Microsoft issued a statement today announcing a new licensing deal with Research In Motion (RIM). RIM will be licensing Microsoft's exFAT file system for use in BlackBerry mobile devices.
With the deal between Microsoft and RIM, RIM will be able to incorporate exFAT into its BlackBerry devices to allow them to share data across a broad range of platforms.
Microsoft has established exFAT as a virtual de facto standard file system across platforms and devices. A statement from David Kaefer, general manager of Intellectual Property (IP) Licensing for Microsoft, proclaims, "This agreement with RIM highlights how a modern file system, such as exFAT can help directly address the specific needs of customers in the mobile industry."
The exFAT format has been in use by Microsoft since the Windows Vista days. It is the next generation replacement for FAT32 and NTFS, and has a number of advantages over those legacy formats. exFAT can support file sizes up to 256TB, and it improves on file transfer rates, and management of free space for greater efficiency in general.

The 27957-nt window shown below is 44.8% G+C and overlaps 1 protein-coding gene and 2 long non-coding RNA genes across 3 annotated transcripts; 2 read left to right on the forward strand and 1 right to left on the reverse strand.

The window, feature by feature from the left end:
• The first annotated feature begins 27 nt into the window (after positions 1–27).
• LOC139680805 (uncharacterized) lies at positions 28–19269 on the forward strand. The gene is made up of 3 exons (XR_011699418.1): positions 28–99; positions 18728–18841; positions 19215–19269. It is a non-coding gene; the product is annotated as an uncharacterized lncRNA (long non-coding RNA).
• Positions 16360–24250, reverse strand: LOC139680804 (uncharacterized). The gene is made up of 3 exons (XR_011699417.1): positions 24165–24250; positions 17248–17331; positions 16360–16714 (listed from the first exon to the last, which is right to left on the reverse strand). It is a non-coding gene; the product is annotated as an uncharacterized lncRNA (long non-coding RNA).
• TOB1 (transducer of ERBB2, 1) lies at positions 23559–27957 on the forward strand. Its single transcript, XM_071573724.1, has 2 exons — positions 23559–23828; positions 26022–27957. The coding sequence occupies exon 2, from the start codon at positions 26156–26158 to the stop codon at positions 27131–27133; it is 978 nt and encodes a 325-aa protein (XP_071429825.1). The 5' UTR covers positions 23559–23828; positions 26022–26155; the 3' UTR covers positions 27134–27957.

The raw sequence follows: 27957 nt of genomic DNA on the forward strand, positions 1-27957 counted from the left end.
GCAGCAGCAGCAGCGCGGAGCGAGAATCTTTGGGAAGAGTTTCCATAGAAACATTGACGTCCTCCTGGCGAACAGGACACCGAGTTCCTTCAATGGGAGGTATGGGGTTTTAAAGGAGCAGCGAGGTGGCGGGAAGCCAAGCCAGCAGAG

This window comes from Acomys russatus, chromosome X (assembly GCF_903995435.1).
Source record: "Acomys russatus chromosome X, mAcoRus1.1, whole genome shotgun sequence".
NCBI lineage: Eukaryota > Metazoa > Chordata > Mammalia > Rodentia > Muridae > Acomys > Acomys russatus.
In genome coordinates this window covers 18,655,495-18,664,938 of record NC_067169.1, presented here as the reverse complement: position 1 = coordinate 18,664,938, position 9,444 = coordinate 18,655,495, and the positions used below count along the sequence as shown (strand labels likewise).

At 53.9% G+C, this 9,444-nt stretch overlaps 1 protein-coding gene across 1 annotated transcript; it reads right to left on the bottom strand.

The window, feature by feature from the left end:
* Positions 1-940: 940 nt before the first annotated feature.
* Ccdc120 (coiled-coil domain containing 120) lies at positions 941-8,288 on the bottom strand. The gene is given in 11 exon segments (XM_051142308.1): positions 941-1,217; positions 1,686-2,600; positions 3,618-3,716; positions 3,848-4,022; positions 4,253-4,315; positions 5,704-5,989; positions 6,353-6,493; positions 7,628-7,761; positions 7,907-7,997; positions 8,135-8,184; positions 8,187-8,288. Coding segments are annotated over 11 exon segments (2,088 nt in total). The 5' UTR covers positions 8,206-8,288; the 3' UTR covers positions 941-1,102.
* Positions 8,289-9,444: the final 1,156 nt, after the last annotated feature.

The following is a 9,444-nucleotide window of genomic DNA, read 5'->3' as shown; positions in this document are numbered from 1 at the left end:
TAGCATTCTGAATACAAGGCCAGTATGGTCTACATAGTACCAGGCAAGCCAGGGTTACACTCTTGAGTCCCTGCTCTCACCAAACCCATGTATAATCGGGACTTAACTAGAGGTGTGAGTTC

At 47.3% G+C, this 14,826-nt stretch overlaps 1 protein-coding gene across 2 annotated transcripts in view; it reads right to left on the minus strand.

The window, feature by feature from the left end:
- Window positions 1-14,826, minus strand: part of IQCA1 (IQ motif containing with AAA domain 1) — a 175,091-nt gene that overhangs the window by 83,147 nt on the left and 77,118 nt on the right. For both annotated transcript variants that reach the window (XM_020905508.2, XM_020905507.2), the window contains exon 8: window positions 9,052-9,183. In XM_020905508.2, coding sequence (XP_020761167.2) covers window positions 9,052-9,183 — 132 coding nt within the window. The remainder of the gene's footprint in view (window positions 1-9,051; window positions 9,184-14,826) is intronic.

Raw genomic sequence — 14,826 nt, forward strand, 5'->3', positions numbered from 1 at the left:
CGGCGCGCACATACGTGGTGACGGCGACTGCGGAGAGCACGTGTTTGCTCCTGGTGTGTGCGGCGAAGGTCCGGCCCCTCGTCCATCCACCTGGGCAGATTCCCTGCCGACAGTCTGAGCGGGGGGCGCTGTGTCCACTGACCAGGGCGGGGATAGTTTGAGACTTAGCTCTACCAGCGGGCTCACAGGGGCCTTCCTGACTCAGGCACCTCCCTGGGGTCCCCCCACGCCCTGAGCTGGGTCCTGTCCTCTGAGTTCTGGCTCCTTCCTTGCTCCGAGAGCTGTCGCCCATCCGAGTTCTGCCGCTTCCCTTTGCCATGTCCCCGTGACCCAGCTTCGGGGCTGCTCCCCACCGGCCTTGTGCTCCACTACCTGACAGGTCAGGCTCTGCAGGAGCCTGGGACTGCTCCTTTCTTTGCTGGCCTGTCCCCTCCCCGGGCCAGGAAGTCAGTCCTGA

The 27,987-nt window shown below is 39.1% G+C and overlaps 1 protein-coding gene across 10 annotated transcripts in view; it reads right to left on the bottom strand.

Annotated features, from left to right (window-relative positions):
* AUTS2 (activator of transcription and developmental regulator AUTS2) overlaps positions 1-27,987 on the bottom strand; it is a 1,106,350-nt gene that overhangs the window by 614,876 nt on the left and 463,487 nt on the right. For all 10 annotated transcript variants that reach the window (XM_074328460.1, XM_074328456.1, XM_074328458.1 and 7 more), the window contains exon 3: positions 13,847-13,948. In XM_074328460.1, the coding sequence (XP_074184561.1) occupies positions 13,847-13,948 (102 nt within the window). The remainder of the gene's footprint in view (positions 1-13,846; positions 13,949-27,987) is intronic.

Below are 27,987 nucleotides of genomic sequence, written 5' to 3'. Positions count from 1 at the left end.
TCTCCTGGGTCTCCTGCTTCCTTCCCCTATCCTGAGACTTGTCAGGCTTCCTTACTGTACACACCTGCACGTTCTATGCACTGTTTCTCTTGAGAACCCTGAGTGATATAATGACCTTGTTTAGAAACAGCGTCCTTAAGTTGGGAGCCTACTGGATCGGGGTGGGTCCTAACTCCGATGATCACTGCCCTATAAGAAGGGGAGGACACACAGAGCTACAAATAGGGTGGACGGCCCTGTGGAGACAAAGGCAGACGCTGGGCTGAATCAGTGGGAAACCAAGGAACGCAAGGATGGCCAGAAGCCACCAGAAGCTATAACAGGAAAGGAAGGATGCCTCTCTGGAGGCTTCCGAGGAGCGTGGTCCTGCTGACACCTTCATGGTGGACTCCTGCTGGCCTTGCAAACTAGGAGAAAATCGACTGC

The exFAT file system enables flash memory devices to work with file sizes five times greater than previous FAT technology. The semi-universal adoption of exFAT means that data can be easily exchanged between desktop PCs, tablets, smartphones, and other devices.
Apple has incorporated exFAT into Mac OS X, providing seamless interoperability for file storage between the latest versions of the Windows and Mac operating systems. Microsoft has also been increasingly successful at bringing other tech companies on board to support exFAT.
The deal with RIM follows closely on the heels of a similar licensing agreement between Microsoft and Sharp. Just over a month ago, Sharp licensed the exFAT technology for use in its Android smartphones.
Microsoft makes more money from licensing fees on Android devices than it generates from its own Windows Phone mobile platform. By some estimates, Microsoft raked in nearly a billion dollars in the last quarter from Android licensing fees alone.
The more companies license exFAT, the more exFAT becomes entrenched as a standard, and the more likely it is that other platforms and mobile device vendors will adopt it as well. This probably won't be the last deal Microsoft signs to license exFAT.